A coalition of some 35 civil society organisations has written to several international bodies including the African Union and the United Nations Human Rights Commission over the recent internet shutdown in Togo. Signatories to the letter include Paradigm Initiative, Reporters Without Border, World Wide Web Foundation, Access Now, Committee to Protect Journalists (CPJ) and Ghanaian Centre of PEN International.
The Coalition calls on the international bodies “to bring a halt to the spate of Internet shutdowns in Africa and to publicly declare your commitment to this effort. Also, we urge that as the political situation in Togo unfolds in the coming days and weeks, Your Excellencies use your offices to ensure that the Internet and Telecommunication services are kept on.”
It would be recalled that the Togolese government shut down mobile internet services in the country for six days earlier this month. This shutdown was in response to a wave of protests in Togo against the ruling government. The shutdown was a blow not only to citizens exercising their right to protest but to others who use various internet services in their businesses. This shutdown, however, was met with wide condemnation from internet freedom groups across the globe and the government grudgingly restored services after 6 days of blackout.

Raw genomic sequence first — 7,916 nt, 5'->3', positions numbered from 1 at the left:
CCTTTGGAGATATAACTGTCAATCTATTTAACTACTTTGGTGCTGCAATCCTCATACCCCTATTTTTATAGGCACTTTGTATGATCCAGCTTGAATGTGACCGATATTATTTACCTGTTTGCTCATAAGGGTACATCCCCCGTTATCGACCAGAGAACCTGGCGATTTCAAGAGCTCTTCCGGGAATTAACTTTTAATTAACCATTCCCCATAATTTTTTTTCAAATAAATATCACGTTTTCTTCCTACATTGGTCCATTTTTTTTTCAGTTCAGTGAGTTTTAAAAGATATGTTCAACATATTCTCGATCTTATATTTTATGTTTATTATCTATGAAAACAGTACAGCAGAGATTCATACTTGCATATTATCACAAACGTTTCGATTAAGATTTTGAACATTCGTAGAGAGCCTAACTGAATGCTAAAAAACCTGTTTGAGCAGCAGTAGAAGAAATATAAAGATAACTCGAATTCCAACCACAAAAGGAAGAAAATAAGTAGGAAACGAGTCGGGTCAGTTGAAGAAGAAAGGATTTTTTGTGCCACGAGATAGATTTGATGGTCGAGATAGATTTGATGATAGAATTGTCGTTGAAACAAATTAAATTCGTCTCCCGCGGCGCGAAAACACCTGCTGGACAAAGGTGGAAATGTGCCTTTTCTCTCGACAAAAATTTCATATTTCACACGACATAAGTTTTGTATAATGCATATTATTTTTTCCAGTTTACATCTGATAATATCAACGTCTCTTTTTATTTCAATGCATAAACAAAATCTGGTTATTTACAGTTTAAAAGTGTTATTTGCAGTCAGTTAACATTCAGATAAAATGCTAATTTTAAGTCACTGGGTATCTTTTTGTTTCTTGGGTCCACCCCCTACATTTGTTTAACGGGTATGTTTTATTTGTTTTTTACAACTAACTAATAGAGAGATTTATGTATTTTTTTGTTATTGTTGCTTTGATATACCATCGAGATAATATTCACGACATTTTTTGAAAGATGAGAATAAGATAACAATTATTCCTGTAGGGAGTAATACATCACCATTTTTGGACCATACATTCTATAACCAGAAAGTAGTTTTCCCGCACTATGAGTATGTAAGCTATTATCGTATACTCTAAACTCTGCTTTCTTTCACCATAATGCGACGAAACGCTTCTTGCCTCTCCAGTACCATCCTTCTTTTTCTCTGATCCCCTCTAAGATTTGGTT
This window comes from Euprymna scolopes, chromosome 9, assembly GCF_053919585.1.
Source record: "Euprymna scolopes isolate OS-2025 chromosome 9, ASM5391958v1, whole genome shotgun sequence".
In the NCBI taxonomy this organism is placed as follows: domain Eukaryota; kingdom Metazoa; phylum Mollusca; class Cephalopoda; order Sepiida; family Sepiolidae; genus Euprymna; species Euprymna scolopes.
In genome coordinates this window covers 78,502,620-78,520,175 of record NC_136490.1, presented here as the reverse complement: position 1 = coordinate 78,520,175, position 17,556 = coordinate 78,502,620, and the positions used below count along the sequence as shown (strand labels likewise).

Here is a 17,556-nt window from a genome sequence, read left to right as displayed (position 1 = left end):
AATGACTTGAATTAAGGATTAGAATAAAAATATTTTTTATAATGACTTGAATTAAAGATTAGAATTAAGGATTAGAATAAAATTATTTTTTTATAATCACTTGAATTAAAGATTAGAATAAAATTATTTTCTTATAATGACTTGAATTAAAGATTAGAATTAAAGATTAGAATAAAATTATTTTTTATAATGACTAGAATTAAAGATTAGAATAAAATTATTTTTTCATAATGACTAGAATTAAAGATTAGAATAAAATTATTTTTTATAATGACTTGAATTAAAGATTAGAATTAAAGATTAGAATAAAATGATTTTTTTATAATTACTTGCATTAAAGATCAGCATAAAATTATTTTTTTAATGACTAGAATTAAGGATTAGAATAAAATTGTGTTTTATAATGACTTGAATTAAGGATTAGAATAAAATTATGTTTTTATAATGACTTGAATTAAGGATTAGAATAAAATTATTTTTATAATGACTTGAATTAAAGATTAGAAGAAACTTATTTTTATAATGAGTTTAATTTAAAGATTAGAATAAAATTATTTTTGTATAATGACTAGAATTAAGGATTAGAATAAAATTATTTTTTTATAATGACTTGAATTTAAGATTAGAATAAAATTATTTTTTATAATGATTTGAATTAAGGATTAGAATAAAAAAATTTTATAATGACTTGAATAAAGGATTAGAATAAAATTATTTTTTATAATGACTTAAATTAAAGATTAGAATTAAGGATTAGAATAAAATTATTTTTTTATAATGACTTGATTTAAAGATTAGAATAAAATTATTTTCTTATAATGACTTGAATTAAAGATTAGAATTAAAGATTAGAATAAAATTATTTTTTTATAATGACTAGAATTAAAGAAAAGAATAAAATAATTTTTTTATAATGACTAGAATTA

This explains why the coalition has written to international bodies to wade in and ensure internet shutdowns in Africa become a thing of the past. In relation to the Internet shutdown and the need for support from international institutions such as the AU, ‘Gbenga Sesan, the Executive Director of Paradigm Initiative, stated, “Internet shutdowns are implemented on the orders of governments, and the time has come for the African Union to take more responsibility in preventing governments across Africa from shutting down the Internet”.
Tope Ogundipe, Paradigm Initiative’s Director of Programmes, also said, “the time has come for a greater peer review mechanism among African leaders. The rest of Africa cannot keep silence when human rights abuses on the scale of Internet shutdowns are conducted on the continent. We hope that our letter sent out to these African and world leaders conveys our protest and results in greater action against Internet shutdowns in Africa”.
A copy of the letter is available here.